Investors seeking deeper exposure to the financial services industry have a new initial public offering coming across the Atlantic.
Marex, a UK-based commodities broker and clearer, has confidentially filed with the U.S. Securities and Exchange Commission to go public in New York. Founded in 2005, Marex claims its platform offers “essential liquidity, market access, and infrastructure services to clients in the energy, commodities, and financial markets.”
People with knowledge of the matter said the firm is aiming at a valuation of around $2.5 billion.
If Marex achieves that feat, it would represent a staggering surge in its value. Its prior valuation target had been less than a billion when it previously planned to list in 2021.
The firm has been growing rapidly since then. Last year, it acquired rival ED&F Man, which opened the door to Marex’s deeper expansion into the U.S. This year, it accelerated expansion with the addition of TD Cowen’s primary brokerage business.
Almost 40 percent of Marex’s revenue came from the U.S. last year, and America’s share of its business is expected to grow further. It is among the top 10 futures dealers in the country.
Although it still operates as a broker, Marex management told the media in May it will now prioritize the clearing side of its business as it generates more reliable earning revenues than market-making.
It clocked strong growth in recent quarters. In the first six months of 2023, Marex’s gross revenue leaped nearly 80 percent to $1.2 billion. The firm employs about 1,800 people and has around 30 offices worldwide.
London… Not Calling
The snub of its home market comes as a fresh blow for the City of London, which is struggling to keep its historic status as a preeminent global finance hub.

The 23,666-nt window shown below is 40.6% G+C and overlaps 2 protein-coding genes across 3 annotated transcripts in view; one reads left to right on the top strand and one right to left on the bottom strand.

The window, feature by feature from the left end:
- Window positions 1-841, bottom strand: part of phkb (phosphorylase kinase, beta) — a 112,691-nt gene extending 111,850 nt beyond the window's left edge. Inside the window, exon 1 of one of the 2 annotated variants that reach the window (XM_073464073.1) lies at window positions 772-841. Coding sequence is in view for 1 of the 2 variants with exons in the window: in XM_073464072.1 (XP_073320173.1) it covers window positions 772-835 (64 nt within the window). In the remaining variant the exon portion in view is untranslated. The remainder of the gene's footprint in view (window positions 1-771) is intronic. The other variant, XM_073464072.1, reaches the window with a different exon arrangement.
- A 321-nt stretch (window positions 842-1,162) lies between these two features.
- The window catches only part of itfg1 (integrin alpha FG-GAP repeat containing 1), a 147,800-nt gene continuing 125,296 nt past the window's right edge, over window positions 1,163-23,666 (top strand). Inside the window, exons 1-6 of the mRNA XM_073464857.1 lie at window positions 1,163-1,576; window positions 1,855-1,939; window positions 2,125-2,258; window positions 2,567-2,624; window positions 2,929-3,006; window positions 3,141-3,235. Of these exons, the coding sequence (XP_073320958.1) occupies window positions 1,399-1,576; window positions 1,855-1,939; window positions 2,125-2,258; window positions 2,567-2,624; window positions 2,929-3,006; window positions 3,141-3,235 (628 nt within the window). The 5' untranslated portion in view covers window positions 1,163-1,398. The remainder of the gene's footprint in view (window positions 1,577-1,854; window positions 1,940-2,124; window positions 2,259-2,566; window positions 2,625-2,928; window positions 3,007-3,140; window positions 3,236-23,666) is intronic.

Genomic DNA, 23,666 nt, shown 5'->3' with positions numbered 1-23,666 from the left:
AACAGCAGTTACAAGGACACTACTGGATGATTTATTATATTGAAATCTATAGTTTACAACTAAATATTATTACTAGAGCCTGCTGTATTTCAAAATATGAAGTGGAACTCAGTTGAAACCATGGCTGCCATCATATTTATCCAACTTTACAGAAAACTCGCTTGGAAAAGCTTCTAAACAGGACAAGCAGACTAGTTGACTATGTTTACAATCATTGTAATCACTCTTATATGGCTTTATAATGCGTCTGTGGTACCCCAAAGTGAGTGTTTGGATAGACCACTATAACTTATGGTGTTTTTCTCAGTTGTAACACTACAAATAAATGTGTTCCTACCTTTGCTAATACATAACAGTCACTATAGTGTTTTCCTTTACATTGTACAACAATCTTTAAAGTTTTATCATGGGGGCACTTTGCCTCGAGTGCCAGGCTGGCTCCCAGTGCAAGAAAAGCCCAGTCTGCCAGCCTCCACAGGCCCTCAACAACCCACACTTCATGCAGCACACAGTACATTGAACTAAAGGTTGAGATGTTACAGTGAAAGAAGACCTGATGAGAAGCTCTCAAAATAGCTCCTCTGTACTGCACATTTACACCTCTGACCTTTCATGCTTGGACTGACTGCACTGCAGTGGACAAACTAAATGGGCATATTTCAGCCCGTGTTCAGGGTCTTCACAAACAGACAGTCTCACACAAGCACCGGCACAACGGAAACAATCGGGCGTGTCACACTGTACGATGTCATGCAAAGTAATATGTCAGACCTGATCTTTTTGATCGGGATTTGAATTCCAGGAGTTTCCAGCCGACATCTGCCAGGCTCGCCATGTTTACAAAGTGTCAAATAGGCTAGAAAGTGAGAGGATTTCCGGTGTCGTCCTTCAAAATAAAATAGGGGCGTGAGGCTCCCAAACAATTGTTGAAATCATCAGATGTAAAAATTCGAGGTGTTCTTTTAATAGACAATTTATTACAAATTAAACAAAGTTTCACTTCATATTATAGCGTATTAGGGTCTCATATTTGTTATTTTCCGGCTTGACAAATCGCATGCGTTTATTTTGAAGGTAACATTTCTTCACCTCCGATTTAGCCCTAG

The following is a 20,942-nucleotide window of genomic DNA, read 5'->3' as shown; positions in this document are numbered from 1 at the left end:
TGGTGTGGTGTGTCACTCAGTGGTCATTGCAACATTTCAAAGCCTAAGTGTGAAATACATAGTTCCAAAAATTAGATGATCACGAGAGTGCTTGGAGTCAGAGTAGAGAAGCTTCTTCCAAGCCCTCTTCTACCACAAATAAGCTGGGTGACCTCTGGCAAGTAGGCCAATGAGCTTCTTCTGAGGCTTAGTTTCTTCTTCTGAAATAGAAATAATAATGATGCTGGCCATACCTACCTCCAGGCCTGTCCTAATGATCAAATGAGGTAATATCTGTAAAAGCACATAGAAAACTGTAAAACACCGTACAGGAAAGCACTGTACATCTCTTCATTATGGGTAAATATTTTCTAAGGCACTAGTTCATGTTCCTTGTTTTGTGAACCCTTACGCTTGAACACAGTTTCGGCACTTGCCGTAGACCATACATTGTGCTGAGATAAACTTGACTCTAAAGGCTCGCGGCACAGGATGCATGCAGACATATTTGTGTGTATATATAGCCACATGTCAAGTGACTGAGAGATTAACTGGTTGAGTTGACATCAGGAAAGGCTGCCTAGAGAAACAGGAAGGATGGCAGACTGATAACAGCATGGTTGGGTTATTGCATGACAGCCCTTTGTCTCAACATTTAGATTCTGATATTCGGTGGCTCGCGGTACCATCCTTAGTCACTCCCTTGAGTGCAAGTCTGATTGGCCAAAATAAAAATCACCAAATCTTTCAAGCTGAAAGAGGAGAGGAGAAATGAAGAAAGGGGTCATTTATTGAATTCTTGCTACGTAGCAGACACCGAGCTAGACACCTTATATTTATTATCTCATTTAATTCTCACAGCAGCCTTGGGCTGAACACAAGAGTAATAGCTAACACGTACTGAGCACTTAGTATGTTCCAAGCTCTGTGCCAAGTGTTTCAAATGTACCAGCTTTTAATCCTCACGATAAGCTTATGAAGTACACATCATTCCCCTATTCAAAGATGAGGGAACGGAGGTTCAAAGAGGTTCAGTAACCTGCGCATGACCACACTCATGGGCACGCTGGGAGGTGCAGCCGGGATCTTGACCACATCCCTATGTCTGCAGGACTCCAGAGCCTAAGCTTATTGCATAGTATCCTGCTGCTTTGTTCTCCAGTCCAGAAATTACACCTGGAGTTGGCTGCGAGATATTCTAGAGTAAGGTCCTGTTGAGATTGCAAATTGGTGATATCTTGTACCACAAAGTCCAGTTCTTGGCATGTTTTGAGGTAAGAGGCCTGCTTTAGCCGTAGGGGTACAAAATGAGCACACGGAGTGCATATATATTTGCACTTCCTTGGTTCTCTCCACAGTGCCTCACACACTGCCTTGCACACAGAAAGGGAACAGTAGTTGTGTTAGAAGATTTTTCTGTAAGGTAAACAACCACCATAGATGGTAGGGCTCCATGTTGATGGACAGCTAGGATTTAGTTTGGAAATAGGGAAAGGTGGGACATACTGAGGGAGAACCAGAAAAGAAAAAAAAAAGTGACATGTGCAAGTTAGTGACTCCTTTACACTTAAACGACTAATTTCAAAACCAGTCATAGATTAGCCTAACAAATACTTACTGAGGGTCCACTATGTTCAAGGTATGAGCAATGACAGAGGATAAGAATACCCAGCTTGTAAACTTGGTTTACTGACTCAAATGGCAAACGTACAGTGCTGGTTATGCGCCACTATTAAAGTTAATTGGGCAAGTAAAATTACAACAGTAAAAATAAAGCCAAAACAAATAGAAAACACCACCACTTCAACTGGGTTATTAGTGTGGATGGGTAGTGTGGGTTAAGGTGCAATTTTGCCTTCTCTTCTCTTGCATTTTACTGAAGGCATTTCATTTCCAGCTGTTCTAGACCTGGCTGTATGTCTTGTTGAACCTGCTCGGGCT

It is not the only sizeable British firm to leap across the pond to list in North America. Arm, a leading chipmaker, listed in the U.S. this year, reaching a $55 billion valuation in one of the year’s biggest deals.
Marex had tried to launch in London in 2021 yet called off the float, citing poor commodity market conditions. Instead, its pivot to New York may be seen as a vote of confidence in the US IPO market for 2024, which has remained lukewarm for much of this year.
IPO activity, which started to pick up in recent months, should accelerate in the back half of 2024, especially if the Fed starts cutting rates next year, Goldman Sachs’ Dan Dees wrote in a note this month. Dees believes interest rates have somewhat “discombobulated” markets, and that has really undercut IPO volume, but the demand for financing will eventually see things return to normal.
“The environment for capital raising will be very robust — because it has to be, in the years ahead,” he says. “We are in the age of innovation, of accelerating innovation. All that innovation needs to be funded.”
Investors keen on Marex will keep an eye out for its official S1 form to follow up on this unique deal.
This article was produced and syndicated by Wealth of Geeks.